In this episode of the Laker Film Room Podcast, Pete channels his inner Morpheus to describe Lonzo Ball’s Summer League performance, as Darius takes a more even-keeled approach, along with their reactions about Kentavious Caldwell-Pope, Kyle Kuzma, and Ivica Zubac.
Summer League is a ton of fun. Diehard fans from across the league converge on Las Vegas to give an enthusiastic welcome to their teams’ latest 1st Round picks, in a convention-style atmosphere that brings every component of the basketball world to the same place. You’re just as likely to stand behind a current or former NBA player/coach in line to get a beer & hot dog as a fellow fan. Last year, I got to shake Nick Van Exel’s hand and tell him that he was my favorite player growing up before scurrying away in starstruck embarrassment. I laughed as I listened to an overzealous Toronto Raptors fan sing “I’m In Love With Caboclo” at the top of his lungs to the tune of the O.T. Genasis hit “CoCo” until the perpetually two-years-away-from-being-two-years-away Bruno Caboclo acknowledged him with a laugh. How often do you get to watch games with the fans of dozen different teams who are so rabid that they know pretty much every player on YOUR team’s’ roster? This environment, combined with getting together with friends, both old and new, amidst the usual fuckery of Vegas makes Summer League a necessary pilgrimage for any hardcore fan.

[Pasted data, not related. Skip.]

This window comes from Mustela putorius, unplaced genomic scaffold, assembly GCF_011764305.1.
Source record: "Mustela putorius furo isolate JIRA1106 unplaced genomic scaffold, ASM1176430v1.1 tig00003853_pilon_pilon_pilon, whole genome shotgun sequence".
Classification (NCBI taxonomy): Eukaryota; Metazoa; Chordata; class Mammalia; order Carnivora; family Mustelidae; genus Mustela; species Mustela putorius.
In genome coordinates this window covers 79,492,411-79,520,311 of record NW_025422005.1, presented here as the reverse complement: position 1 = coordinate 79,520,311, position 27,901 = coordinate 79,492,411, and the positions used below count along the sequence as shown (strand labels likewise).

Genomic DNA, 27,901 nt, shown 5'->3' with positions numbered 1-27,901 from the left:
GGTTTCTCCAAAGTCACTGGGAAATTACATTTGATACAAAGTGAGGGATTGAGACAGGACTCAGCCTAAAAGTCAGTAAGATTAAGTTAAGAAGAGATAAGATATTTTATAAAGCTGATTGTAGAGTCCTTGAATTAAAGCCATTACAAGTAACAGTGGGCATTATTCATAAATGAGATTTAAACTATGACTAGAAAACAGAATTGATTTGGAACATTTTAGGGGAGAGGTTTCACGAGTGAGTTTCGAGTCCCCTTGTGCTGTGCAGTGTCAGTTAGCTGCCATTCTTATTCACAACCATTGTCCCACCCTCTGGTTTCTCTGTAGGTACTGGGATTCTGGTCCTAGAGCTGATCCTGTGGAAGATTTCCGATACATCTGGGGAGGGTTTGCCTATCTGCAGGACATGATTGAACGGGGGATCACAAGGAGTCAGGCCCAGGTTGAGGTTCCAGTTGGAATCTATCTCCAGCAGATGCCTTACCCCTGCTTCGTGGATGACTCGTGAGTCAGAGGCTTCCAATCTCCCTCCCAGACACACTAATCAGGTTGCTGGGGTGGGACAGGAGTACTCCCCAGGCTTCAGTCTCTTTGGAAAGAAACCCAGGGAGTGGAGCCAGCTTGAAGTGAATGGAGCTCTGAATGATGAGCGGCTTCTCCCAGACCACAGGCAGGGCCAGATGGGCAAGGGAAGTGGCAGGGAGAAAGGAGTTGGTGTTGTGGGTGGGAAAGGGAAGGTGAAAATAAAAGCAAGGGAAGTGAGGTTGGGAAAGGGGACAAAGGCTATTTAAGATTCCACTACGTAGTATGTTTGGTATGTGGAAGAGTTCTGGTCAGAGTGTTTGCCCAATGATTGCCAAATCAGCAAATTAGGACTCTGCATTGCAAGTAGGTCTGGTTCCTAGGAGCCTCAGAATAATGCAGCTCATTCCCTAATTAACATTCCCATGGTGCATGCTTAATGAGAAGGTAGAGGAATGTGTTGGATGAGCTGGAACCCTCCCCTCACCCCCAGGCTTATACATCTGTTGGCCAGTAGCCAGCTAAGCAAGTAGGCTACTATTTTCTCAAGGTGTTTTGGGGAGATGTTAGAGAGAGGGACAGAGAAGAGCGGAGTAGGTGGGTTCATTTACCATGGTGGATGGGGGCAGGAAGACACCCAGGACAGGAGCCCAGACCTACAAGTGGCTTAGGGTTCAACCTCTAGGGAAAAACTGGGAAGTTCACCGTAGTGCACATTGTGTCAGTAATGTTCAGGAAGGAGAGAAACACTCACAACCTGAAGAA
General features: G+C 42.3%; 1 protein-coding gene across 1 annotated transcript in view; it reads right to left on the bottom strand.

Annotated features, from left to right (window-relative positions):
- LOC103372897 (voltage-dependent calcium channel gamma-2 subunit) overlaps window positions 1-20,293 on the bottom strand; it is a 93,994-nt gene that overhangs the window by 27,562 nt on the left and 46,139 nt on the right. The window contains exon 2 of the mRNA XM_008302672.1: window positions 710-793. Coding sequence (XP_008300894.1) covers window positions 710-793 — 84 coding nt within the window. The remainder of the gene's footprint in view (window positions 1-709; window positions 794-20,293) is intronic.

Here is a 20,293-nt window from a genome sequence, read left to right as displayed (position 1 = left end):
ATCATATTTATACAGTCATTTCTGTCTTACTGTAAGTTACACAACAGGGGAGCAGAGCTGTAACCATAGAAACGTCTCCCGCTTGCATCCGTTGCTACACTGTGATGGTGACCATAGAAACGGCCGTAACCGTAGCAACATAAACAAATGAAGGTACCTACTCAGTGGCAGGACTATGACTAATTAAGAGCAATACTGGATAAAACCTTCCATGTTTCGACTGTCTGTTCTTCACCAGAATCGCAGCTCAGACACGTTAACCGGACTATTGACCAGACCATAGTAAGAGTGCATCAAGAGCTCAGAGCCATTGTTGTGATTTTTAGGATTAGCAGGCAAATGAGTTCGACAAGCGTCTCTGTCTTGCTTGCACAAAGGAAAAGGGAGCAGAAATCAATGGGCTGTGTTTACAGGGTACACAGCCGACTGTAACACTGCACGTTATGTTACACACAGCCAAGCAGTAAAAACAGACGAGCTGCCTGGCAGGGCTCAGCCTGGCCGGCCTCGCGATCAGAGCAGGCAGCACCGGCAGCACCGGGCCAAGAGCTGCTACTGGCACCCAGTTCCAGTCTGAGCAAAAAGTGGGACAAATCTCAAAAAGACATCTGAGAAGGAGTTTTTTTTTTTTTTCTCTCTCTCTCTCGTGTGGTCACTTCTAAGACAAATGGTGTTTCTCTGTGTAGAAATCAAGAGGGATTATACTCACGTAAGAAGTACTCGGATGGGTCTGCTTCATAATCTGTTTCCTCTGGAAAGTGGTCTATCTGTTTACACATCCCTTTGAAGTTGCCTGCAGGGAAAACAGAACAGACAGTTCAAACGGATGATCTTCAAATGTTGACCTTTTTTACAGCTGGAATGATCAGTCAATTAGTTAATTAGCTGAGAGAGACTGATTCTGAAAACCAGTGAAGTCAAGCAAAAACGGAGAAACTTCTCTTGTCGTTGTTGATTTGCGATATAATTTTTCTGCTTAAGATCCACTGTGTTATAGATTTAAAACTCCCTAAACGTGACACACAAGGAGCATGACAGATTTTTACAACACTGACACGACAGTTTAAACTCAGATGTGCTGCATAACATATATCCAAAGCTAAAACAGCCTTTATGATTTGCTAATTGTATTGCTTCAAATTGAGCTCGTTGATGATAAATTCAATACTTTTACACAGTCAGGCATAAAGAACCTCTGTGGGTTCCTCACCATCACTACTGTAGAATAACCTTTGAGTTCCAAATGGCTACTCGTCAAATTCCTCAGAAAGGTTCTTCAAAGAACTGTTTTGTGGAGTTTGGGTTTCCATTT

But how much does the basketball matter?
Lonzo Ball & the Rookie Class
Lonzo Ball will surely be greeted with raucous enthusiasm as he makes his Lakers debut on Friday night, as the purple & gold take on the Clippers at 5:30pm PST, with no less than face of the franchise expectations and a stacked supporting cast. Lonzo has doubled down on this hype, expecting the Lakers to “win the whole thing“.